Big Data & Democracy

Nick Maahs, News Reporter

This past Monday, April 23, Whitman hosted Dr. José Marichal, Professor of Political Science at California Lutheran University. In a well-attended talk, Dr. Marichal addressed his titular topic, “The Role of Big Data and Artificial Intelligence in Democratic Life,” focusing on its current relevance in the wake of Russian meddling and the recent Cambridge Analytica scandal.

Cambridge Analytica (CA) is a British consulting firm whose political arm is identified on its website as “the global leader in data-driven campaigning.” The firm was contracted by the Trump, Cruz and Carson campaigns for the 2016 presidential election and, as Time reported in May of 2017, was part of a congressional investigation into “ties between those companies [CA and Breitbart News] and right-wing web personalities based in Eastern Europe who the U.S. believes are Russian fronts.”

Carson Jones
Jose Marichal giving a talk titled “Predictive Politics: The Role of Big Data and Artificial Intelligence in Democratic Life.”

As Dr. Marichal stated in his talk, the firm — for which Steve Bannon served as Vice President until 2016 — “had access to 80 million ‘friend of a friend’ accounts.”  With this access, they are accused of using “psychographics” — the analysis of metadata (in this case a user’s Facebook habits) to generate a psychological profile of an individual to target and influence Trump voters.

To demonstrate the sorts of profiles that can be generated, Dr. Marichal directed attendees to ‘Apply Magic Sauce,’ a tool made by the University of Cambridge (to which Analytica, as Dr. Marichal caustically pointed out, has no relation) which “predicts your psycho-demographic profile from digital footprints of your behaviour.”

Dr. Marichal questioned the accuracy of these profiles, calling psychographics an “inexact science” for the time being.

“I think most people are savvy on social media, they know what they put on social media is public, they know how to curate themselves,” he explained.

Pivoting on the point of dubiously representative profiles, Dr. Marichal proceeded to address “Bot Politics,” returning to President Trump for relevant instances. Dr. Marichal stated that “between February and May 2017, Trump added 7 million Twitter followers [a massive increase in growth rate]. 57 percent of them were bots.”

A twitter audit report displayed by Dr. Marichal indicated that a full 49 percent of Trump’s Twitter followers are ‘fake,’ or bots. In contrast, Barack Obama’s followers are 21 percent ‘fake.’ Of this, Dr. Marichal said that Trump, “obviously had contracted with a company that is in the business of creating bot accounts,” further claiming:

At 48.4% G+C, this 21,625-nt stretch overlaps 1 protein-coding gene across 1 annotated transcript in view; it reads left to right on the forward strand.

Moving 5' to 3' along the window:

“When Donald Trump started talking about building a wall on the Mexican border, his analytics team or whoever created bots of people with Hispanic sounding surnames that would say ‘I’m totally for the wall,’ ‘Hispanics for Trump,’ etc. with the express purpose of trying to spread the narrative that there are a lot of Latinos who are supportive of the wall.”

This sort of targeting is enabled by the platforms themselves. For instance, Dr. Marichal explained that, “Every word typed into Facebook or gesture (likes) is broken down … and parsed to produce a searchable semantic database.”

To demonstrate the implications of this, Dr. Marichal both directed attendees to the tool ‘Stalk Scan,’ which displays “All ‘public’ info Facebook doesn’t let you see related to a profile,” and shared an example of U.S. political profile based on soft drink consumption: “Diet Dr. Pepper drinkers are apparently ardent Republicans.”

Though seemingly trivial, Dr. Marichal warned that “all of this data being collected has a purpose,” then elaborated:

“If you’re not paying for the service, you are the product. You don’t get this free thing out of the good of Mark Zuckerburg’s heart, it’s a business. We’re the good.” Dr. Marichal continued,

“And if we’re not predictable, then we’re useless to Facebook, because when Facebook tries to sell us to marketers and when we zig when we’re expected to zag, we’re no good for business.”

The algorithms involved in the collection and analysis of big data are designed to make consumers more predictable. Succumbing to this design, users become increasingly predictable or, as Dr. Marichal put it, “developing an algorithmic mentality.” In tandem with the algorithms themselves, this mentality leads to filter bubbles, grouping politically-alike users and forming networks through which repetitive partisan sentiments echo.

This results in an increase in political division, as Dr. Marichal said: “Instead of engaging with outliers [those who oppose our opinions], we go like this [at which point he stiff-armed].”

He noted, however, that this can be disrupted, a zig in place of a zag.

“If you are anachronistic, a liberal nascar fan or a conservative vegan, you are an engineering problem,” Dr. Marichal said.

Being an engineering problem means you’re difficult to predict, difficult to categorize and easily sort into a filter bubble.

In our terribly polarized, bipartisan society, this anachronism may be more important than ever, as Dr. Marichal wondered rhetorically: “As a life philosophy, is the way to challenge algorithmic culture to become more anachronistic?”

As a sort of rebellion, anachronism may be of great use in restoring what Dr. Marichal identifies as a key component of a healthy democracy:

“There’s a generosity that has to happen in a democratic society for people to come together, to evolve.” Continuing, “You have to recognize the legitimacy of your opponent’s value positions.”